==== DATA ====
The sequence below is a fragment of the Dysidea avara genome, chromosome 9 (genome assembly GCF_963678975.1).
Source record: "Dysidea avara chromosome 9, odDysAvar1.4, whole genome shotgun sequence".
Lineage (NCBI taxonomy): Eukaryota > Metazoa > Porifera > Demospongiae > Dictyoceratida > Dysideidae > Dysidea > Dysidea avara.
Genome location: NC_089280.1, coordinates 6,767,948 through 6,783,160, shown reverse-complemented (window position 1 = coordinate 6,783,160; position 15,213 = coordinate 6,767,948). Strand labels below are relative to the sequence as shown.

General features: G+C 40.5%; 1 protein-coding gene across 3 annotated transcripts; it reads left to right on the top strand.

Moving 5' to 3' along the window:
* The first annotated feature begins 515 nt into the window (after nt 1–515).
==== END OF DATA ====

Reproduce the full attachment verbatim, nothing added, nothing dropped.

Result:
The sequence below is a fragment of the Dysidea avara genome, chromosome 9 (genome assembly GCF_963678975.1).
Source record: "Dysidea avara chromosome 9, odDysAvar1.4, whole genome shotgun sequence".
Lineage (NCBI taxonomy): Eukaryota > Metazoa > Porifera > Demospongiae > Dictyoceratida > Dysideidae > Dysidea > Dysidea avara.
Genome location: NC_089280.1, coordinates 6,767,948 through 6,783,160, shown reverse-complemented (window position 1 = coordinate 6,783,160; position 15,213 = coordinate 6,767,948). Strand labels below are relative to the sequence as shown.

General features: G+C 40.5%; 1 protein-coding gene across 3 annotated transcripts; it reads left to right on the top strand.

Moving 5' to 3' along the window:
* The first annotated feature begins 515 nt into the window (after nt 1–515).